IDK If I could not pack whats necessary to protect myself or friends and family I would not go. Im not talking pistols, Im talking 45/70. A good backpack already has a spot for a rifle. Whats a few pounds between friends and bears. I personally would also carry a 4'' 44mag as backup just in case. IDC what kind of bear it is. If it threatened myself or party, fresh steaks for dinner!!
    This really is where I am as well. Of all the things to cut corners on while hiking in the wilderness, I wouldn't skimp on gun.

    Pepper spray, bells and other bear-gifts would stay home to leave room for ammo.
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  12. #26
    New Member Array Saglines's Avatar
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    Thanks everyone! I appreciate all the thoughtful discussion. I'm leaning heavily towards the .380. I don't expect to have a likely problem with bears; however they are where I am going. My real concern is with crazy humans. I have come across some real nut jobs in my treks. The real reason is for some sort of peace of mind. I have been camping/hiking my whole life and ultra light for the last @ 10 years and I have always carried a large Buck knife for my only protection. Thankfully, I have never had to use it. There has been a few times where I thought I might need it because of nuts in the woods, but luckily I didn’t. There was one time when I encountered someone and my knife never left my hand. I figured the .380 at only 3 oz more than my Buck knife was a good trade off. So the real question should have been .380 vs. Buck Nighthawk for protection. The 9mm @ 30 oz is very heavy for ULTRA LIGHT backpacking across heavy terrain, where every oz really does count.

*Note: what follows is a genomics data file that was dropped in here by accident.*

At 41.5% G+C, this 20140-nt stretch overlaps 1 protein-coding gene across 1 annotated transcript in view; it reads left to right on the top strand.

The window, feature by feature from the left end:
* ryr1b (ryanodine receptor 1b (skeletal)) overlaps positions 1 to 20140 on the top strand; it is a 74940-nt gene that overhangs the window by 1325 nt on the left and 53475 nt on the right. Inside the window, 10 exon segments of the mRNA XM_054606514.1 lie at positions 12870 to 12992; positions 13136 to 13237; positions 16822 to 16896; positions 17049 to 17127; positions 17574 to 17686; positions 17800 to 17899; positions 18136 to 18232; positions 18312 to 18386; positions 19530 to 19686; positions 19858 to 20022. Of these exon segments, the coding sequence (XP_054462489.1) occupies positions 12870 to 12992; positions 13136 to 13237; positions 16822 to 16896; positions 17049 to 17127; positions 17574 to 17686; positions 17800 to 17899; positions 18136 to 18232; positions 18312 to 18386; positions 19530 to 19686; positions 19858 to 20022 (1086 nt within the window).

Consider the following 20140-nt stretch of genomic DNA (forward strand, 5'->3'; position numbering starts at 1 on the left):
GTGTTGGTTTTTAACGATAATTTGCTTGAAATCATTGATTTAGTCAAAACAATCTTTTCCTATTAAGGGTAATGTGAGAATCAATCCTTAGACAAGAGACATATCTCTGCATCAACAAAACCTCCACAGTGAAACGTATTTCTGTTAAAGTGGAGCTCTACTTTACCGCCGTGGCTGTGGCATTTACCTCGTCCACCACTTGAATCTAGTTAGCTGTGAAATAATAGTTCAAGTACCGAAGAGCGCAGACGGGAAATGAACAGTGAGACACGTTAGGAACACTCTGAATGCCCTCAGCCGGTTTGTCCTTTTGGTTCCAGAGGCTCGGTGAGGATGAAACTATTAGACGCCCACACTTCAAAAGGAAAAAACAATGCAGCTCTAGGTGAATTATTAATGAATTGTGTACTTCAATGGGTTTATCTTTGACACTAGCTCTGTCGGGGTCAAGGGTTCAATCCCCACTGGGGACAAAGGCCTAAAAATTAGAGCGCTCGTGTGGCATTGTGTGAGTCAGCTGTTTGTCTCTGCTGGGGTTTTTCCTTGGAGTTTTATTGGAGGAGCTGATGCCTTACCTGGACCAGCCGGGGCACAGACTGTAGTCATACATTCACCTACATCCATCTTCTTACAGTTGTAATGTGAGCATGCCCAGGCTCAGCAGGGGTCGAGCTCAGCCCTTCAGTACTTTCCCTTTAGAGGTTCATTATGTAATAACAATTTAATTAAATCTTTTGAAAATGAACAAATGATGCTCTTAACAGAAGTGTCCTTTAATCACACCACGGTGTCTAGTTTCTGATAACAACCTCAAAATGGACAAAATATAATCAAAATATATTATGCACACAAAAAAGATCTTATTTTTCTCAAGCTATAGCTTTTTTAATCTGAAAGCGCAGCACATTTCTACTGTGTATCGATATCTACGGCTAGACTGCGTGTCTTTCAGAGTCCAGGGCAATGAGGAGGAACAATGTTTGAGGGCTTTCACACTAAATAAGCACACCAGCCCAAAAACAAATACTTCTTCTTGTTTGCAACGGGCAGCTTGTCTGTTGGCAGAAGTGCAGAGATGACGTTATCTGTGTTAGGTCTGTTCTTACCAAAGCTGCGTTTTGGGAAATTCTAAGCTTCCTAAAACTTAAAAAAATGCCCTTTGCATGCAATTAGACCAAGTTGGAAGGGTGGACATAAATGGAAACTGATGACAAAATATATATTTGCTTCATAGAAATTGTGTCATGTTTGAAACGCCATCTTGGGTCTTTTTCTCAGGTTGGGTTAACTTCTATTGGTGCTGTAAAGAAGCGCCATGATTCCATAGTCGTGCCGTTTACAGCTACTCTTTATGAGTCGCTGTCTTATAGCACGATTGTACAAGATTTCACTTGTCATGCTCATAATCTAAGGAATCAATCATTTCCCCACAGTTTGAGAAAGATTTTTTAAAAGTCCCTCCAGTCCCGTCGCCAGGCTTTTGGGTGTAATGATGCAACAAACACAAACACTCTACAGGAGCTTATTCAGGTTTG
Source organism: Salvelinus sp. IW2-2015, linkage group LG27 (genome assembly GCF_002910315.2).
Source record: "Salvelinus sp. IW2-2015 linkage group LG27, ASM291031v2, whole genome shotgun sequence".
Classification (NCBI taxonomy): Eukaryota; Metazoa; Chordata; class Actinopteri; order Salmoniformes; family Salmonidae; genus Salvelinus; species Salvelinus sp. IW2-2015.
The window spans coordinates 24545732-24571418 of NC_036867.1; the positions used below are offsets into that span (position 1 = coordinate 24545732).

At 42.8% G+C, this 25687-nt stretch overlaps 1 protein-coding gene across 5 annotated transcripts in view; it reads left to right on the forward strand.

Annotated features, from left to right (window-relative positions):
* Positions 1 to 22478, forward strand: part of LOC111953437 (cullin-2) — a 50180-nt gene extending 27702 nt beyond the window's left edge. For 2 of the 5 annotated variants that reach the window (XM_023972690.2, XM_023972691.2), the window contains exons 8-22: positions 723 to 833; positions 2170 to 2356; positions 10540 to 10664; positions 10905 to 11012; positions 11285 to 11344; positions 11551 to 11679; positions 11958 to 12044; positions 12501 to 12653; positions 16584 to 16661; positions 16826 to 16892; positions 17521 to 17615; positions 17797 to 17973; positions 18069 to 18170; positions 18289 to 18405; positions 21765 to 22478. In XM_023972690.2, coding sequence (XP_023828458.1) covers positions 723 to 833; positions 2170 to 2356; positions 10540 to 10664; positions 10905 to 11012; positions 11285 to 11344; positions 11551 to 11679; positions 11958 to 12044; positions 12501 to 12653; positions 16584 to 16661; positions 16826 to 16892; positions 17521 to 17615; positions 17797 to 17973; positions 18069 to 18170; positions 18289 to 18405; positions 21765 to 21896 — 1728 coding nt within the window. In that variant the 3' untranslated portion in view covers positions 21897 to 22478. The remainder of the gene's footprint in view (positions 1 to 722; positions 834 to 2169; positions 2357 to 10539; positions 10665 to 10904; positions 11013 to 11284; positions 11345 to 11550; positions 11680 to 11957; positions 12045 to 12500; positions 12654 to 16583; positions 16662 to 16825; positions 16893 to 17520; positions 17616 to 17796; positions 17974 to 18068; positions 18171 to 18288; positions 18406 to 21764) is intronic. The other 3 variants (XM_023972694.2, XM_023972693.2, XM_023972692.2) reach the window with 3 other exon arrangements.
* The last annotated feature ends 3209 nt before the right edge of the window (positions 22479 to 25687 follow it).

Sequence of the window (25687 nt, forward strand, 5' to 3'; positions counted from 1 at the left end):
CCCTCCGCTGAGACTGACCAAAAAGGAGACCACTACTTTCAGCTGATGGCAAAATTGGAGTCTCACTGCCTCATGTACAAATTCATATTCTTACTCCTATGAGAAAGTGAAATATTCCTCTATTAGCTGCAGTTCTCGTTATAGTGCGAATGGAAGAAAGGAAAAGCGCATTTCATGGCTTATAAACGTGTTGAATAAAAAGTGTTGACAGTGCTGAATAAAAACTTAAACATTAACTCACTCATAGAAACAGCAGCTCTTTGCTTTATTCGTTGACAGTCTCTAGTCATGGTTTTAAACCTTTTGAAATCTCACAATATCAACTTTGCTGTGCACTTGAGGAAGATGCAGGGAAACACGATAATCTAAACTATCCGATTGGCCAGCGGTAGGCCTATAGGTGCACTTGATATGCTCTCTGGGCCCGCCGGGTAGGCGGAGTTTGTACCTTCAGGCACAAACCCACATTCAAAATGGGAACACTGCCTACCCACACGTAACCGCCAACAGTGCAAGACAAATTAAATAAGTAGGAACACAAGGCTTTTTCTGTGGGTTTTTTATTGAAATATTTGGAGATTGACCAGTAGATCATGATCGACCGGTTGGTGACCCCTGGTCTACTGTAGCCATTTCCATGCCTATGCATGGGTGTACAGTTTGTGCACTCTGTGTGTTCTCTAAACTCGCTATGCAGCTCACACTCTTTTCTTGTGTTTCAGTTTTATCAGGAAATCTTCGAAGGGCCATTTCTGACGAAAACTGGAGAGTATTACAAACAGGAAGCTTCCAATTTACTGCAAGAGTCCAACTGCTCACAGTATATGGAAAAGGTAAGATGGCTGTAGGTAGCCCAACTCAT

13. #27
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    Have a safe trip. Be sure to check back in and let us know how it went!

    'Best,

    whec
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  14. #28
    Senior Member Array VBVAGUY's Avatar
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    Yes good luck and be safe. Since you will be bringing your .380, you might want to load it with the strongest ammo you can load in it. If your .380 can take the Buffalo Bore ammo, I would recommend loading it with that and maybe bring an extra box of it. God Bless
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  15. #29
    New Member Array revolvergeek's Avatar
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    If you decide to go with the .380 it might well be worth trying out some of the Buffalo Bore 380 Auto +P Ammo - 100 gr. Hardcast F.N. (1150fps/ M.E. 294 ft. lbs.). It should give you just about all the thump and penetration that a .380 is ever going to have.

    I personally would go with something higher caliber. Black Bear are generally a non-issue around here, but feral dogs and various large cats can be a problem, and I would not want to tangle with them with a .380.

  16. #30
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    That would not be my first choice, or second for that matter, but if you are OK carrying a .380, then go with it. I don't mind carrying more weight. I find it rather comforting.